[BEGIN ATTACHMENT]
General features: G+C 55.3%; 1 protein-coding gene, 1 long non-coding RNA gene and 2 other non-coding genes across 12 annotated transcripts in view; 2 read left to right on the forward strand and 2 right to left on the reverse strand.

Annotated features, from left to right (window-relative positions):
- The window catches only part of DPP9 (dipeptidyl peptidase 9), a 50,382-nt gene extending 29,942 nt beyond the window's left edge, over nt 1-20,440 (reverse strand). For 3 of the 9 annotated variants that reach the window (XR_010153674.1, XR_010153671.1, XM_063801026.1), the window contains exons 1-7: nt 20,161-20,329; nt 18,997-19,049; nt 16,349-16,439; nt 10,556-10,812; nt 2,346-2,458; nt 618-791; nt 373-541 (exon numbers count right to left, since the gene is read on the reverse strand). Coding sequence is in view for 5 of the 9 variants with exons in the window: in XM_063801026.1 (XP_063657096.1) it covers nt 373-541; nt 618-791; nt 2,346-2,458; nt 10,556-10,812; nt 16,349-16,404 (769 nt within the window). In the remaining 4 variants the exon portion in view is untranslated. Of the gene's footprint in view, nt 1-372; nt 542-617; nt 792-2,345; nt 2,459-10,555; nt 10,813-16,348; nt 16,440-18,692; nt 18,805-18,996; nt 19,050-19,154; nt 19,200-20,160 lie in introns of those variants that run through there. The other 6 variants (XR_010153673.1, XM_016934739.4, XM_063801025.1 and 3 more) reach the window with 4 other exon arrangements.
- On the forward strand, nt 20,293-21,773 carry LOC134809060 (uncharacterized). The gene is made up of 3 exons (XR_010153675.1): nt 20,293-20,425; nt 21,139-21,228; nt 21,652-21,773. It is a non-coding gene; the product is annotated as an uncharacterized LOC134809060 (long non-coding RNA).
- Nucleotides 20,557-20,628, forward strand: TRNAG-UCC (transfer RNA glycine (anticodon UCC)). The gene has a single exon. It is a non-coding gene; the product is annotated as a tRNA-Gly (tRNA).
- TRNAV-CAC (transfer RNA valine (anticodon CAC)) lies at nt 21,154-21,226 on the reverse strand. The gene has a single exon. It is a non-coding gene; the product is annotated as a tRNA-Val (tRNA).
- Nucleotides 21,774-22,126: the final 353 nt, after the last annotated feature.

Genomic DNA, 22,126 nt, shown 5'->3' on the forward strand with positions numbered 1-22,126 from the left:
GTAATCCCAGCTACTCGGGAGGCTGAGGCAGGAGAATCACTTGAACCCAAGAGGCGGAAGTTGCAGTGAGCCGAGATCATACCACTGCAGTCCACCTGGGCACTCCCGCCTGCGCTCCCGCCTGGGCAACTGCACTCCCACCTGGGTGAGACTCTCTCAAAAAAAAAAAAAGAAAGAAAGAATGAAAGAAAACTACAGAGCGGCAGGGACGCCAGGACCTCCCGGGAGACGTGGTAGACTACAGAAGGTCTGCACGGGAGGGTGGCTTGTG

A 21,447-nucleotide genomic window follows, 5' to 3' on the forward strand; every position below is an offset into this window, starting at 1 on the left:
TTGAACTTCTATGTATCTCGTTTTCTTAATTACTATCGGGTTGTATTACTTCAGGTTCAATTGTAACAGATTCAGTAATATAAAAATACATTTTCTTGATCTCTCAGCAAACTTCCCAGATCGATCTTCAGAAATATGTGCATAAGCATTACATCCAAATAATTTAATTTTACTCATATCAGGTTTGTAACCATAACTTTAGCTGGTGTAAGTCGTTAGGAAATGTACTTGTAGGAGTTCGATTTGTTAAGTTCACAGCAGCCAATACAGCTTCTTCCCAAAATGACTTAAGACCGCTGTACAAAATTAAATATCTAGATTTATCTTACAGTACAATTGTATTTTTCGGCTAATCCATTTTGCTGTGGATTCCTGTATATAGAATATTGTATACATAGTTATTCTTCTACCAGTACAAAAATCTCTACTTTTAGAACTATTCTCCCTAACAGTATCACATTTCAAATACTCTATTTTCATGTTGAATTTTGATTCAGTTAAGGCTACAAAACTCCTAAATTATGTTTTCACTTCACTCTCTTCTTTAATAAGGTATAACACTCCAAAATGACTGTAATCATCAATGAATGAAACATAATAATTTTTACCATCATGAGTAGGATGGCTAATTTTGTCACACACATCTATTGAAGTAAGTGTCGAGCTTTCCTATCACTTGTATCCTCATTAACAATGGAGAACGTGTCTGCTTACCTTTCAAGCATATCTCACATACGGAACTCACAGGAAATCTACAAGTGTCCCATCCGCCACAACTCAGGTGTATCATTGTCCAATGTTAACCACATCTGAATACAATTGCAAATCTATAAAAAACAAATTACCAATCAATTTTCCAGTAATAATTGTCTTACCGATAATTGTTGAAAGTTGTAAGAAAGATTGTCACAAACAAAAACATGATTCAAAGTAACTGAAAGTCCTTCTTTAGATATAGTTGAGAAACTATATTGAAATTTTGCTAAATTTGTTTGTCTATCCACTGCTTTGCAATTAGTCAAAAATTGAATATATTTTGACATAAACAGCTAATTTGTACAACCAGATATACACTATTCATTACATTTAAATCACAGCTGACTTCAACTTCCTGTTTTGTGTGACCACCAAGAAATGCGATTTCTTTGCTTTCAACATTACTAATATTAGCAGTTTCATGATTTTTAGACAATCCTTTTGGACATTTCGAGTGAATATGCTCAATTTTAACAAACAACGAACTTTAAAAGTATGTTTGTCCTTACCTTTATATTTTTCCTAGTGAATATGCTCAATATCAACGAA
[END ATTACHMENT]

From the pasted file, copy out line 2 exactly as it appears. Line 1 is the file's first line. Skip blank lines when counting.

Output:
Annotated features, from left to right (window-relative positions):